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IOC President Tours Rio Venues, Confident Olympics Will Be Great


Host city Rio de Janeiro has been dealing with a lot of problems in their run-up to the Olympic Games, now fast approaching - Zika, corruption scandals, their president's impeachment trial. Still, the head of the International Olympic Committee is a booster. After touring the venues in Rio yesterday, he pronounced himself confident that the Olympic Games will be great. To get more on the preparations, we're joined by NPR's Lulu Garcia-Navarro in Rio. Good morning.


MONTAGNE: All right. Lulu, August 5, the games begin. Will Brazil really be able to pull it off?

GARCIA-NAVARRO: Well, I think that very much depends, Renee, on who you ask. You know, the IOC president, Thomas Bach, as you mentioned, is expressing confidence. And that's very important. But this is a country and a city that, I think, is facing a lot of challenges. Let's start with the economic crisis. That's affected security in Rio de Janeiro in the run-up to the games. Let me throw some numbers at you. Thirty percent of the state's security budget has been cut here. And that's led to a crime surge, with robberies up 30 percent, murders up 15 percent.

The political crisis, which you mentioned, continues. And it now looks like, Dilma Rousseff, the former president's, impeachment trial will continue through at least part of the games. They did not want that to happen. And that is now raising concerns about protests during the games. You know, I sat down with Rio de Janeiro's mayor, Eduardo Paes, last week. And this is what he told me his prediction was.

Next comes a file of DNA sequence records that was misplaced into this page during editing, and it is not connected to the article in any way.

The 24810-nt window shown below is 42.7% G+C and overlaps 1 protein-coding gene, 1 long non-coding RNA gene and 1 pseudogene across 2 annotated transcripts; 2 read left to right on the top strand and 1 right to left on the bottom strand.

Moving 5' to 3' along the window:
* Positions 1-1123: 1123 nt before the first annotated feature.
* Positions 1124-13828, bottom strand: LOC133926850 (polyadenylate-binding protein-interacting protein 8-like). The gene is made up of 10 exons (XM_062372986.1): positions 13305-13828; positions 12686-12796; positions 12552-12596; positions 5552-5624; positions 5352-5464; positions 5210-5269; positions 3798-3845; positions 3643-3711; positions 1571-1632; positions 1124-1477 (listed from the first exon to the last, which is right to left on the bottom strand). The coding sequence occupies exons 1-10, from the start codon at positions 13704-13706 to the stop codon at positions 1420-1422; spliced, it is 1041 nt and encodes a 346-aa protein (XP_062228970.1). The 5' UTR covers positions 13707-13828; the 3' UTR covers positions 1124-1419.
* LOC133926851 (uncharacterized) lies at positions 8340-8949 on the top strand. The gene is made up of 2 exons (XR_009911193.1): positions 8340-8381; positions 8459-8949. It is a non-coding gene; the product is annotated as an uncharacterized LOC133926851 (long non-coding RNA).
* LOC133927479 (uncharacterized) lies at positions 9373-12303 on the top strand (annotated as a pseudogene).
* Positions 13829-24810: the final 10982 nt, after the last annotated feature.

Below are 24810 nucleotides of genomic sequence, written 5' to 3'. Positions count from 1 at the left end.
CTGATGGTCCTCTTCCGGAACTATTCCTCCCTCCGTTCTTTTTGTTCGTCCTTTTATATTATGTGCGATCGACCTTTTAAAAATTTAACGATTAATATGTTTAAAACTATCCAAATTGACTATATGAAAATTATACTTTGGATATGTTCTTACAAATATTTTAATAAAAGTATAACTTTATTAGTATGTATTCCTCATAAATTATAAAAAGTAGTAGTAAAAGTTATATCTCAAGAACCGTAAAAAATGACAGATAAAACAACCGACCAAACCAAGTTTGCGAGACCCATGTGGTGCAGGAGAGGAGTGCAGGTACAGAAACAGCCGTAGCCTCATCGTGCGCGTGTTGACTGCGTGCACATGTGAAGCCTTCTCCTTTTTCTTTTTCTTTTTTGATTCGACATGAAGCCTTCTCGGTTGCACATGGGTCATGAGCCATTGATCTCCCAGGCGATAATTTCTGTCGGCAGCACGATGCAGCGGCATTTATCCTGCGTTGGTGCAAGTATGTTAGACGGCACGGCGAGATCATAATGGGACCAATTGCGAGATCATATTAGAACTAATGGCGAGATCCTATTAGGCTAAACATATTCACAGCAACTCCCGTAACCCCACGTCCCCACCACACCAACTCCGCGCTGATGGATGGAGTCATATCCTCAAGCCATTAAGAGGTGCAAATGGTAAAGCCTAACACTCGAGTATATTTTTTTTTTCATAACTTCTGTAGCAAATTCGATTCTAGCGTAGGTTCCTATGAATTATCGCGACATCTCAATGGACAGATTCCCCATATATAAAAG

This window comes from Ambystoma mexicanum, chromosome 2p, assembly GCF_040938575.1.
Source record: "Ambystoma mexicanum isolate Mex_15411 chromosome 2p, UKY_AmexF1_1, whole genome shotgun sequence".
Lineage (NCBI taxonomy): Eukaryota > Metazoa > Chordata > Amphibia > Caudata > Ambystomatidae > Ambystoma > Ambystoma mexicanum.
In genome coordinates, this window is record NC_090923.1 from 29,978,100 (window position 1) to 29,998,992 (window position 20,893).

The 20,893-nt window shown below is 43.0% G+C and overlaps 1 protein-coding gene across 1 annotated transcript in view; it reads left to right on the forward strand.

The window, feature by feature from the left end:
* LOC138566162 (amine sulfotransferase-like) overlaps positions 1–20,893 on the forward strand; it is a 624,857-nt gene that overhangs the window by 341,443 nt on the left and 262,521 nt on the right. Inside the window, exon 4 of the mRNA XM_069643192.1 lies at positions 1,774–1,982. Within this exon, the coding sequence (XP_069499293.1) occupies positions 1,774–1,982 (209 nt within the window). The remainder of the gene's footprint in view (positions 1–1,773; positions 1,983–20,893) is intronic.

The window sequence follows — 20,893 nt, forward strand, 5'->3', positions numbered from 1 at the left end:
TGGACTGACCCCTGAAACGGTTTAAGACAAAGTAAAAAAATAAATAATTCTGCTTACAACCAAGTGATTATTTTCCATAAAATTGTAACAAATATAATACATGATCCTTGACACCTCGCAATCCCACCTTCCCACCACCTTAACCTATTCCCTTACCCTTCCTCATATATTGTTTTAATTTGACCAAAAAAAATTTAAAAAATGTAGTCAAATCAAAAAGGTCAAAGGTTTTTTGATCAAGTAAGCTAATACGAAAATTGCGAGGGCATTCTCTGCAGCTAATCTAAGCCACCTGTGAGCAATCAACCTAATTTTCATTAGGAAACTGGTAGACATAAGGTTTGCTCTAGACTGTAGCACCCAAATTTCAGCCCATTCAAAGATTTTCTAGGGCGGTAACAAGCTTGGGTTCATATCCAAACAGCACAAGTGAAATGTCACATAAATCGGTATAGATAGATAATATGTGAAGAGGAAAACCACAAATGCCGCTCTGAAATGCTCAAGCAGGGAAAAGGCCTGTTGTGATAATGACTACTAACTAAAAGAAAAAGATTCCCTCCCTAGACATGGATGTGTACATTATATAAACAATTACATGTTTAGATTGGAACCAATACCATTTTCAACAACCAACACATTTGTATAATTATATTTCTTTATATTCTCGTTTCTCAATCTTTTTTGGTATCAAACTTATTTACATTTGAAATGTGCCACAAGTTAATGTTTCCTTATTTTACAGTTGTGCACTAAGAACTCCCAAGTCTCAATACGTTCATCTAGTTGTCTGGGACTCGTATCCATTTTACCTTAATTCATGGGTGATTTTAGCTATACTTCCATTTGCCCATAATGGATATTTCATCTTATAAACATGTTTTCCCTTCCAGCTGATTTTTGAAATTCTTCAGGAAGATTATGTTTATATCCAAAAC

EDUARDO PAES: In spite of the situation in Brazil - in spite of all the problems, the political turmoil and the economic turmoil that the country's facing - I mean, I think - it did not affect the beauty of the Olympic Games. So - it's pretty much everything on time has been delivered, tested. So, I mean, I'm pretty optimistic that things will go - is going to find.

MONTAGNE: Well, one could expect Rio's mayor to predict success, I suppose. But what about the venues? Are they really ready?

GARCIA-NAVARRO: You know, Renee, most of them are. There have been a few significant delays. First is the velodrome where the cycling races are taking place. The swimming complex is also delayed. There were a lot of complaints about - during the test events there. There's also the tennis complex, which also needs a new surface on the hard courts. And of course, we still have the issue with the water quality where the sailing will take place.

MONTAGNE: All right. Well, OK, lots of bad. But how about the residents of Rio? How are they feeling?

GARCIA-NAVARRO: Well, you know, there is a lot of anxiety. Things are pretty bad here economically and politically. But if you look at the torch, this is something that's really been pretty amazing. It's traveling all around the country. And everywhere it's gone, people have been coming out in force. There's been so much joy around the torch traveling. It's in the Amazon region right now. And I think that may signal that when the games actually arrive, when the opening ceremony happens, people's mood here may shift.

MONTAGNE: That's NPR's Lulu Garcia-Navarro talking to us from Rio. Thanks very much.

GARCIA-NAVARRO: You're welcome. Transcript provided by NPR, Copyright NPR.

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